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After Staying Out of Politics for Most of 2016, George W. Bush Finally Opens Up About President Trump

Without specifically attacking President Donald Trump, President George W. Bush opened up about his feelings on the new president’s policies on Monday.

The former president appeared on the Today Show on Monday to discuss his new book “Portraits of Courage: A Commander in Chief’s Tribute to America’s Warriors,” but Today Show host Matt Lauer quickly changed the topic to the current political climate and President Donald Trump.

“Well, first of all, there’s only been one month in office, you know he’s got four years. Secondly, I think you have to take the man for his words that he wants to unify the country and we’ll see whether he’s able to do so.

It’s hard to unify the country though with the news media being so split up. When I was president, [the media] mattered a lot more because there was like three of you, and now there’s all kinds of information being bombarded out and people can say things anonymously. It’s just a different world.”

Lauer used this point to push Bush further on the role of the media, asking whether he ever viewed the media as the “enemy of the American people,” and Bush responded beautifully:

“I consider the media to be indispensable to democracy, that we need an independent media to hold people like me to account. Power can be very addictive and it can be corrosive and it’s important for the media to call to account people who abuse their power, whether it be here or elsewhere.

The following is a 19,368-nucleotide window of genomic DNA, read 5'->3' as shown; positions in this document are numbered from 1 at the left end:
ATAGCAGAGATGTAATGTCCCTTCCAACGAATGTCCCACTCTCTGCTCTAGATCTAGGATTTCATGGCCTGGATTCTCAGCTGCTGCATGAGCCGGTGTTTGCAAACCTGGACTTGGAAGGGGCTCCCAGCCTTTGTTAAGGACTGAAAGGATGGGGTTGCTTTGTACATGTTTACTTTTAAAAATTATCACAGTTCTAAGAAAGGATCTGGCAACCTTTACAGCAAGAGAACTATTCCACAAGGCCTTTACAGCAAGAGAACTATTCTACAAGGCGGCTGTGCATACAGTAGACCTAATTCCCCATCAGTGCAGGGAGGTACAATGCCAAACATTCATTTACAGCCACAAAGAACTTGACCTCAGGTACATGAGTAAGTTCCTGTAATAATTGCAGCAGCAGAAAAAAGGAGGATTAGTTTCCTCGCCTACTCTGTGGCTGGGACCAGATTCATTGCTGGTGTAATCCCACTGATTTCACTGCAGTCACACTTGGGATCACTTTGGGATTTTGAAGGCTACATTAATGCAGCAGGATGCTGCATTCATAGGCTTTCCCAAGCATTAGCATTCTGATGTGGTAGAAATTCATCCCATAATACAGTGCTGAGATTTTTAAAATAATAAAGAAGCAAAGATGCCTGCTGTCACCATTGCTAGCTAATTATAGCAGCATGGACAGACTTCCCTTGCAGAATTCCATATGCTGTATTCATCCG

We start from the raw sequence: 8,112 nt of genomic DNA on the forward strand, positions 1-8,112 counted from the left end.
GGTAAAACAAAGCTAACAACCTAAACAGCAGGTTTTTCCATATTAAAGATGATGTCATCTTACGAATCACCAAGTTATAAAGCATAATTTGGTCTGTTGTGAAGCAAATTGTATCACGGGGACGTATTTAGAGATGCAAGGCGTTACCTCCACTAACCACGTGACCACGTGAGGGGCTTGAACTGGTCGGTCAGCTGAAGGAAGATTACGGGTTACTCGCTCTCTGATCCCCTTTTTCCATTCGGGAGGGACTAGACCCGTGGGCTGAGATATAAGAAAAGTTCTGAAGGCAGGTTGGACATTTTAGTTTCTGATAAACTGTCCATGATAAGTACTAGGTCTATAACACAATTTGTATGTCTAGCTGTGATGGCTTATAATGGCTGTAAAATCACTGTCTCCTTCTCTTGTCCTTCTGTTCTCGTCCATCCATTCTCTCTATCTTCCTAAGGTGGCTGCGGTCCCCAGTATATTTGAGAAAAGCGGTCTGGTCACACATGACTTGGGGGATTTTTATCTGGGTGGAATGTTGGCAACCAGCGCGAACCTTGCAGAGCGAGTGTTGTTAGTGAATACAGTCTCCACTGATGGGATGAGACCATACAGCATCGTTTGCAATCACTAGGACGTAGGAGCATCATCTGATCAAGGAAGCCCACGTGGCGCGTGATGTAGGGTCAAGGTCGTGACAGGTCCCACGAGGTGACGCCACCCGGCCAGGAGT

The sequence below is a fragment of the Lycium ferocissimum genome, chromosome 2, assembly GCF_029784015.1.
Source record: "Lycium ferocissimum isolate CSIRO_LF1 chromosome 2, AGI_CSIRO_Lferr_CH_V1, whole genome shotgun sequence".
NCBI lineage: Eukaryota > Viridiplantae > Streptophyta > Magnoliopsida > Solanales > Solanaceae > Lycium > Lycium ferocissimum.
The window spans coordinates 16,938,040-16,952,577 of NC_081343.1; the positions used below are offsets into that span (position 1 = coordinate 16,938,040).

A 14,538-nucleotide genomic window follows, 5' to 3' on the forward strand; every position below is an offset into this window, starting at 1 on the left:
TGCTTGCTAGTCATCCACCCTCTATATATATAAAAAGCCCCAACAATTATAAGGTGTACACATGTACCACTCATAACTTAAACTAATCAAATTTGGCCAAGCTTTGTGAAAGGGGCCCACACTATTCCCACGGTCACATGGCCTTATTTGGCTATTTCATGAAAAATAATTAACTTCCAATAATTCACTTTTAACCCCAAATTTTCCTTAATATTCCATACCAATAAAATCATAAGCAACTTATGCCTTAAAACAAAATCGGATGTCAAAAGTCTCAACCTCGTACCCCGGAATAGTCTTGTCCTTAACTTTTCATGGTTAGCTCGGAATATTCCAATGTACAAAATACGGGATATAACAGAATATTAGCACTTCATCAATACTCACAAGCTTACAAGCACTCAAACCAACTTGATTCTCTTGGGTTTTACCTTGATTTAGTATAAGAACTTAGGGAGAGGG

One of the things I spent a lot of time doing was trying to convince a person like Vladimir Putin, for example, to accept the notion of an independent press, and it’s kind of hard to tell others to have an independent free press if we’re not willing to do so ourselves.”

Bringing up Vladimir Putin shifted the conversation yet again, this time to the topic of Russian involvement in the election:

“Well, first of all, I think we all need answers. Whether or not the special prosecutor is the right way to go or not, you’re talking to the wrong guy. I have great faith in Richard Burr, for example. He’s the head of the Senate Intelligence Committee, really good guy and an independent thinker and if he were to recommend a special prosecutor then it would have a lot more credibility with me. I’ve never been a lawyer. I’m not sure the right avenue to take. I am sure, though, that that question needs to be answered.”

Lastly, the president discussed his views on animosity toward’s Muslims and talk of a “Muslim ban:”

“I think it’s very important for all of us to recognize one of our great strengths is for people to be able to worship the way they want to, or not worship at all. I mean, a bedrock of our freedom is the right to worship freely. I understand right off the bat Matt, that [the global war on terror] was an ideological conflict and people who murder the innocent are not religious people. They want to advance an ideology and we have faced those kinds of ideologues in the past.”

Bush went on to clarify that he was “for an immigration policy that is welcoming and upholds the law.”

This appearance by the former president is the furthest he’s strayed into the political fray in recent memory. Outside of campaigning for his brother Jeb and rumors that he didn’t support President Trump as the Republican nominee for president, the forty-third president has mostly stayed out of politics.

His latest remarks mark a departure from his previous approach, but his level-headed criticism of the president’s policies presented in a respectful manner will likely be received as a refreshing change from today’s vicious political discourse.


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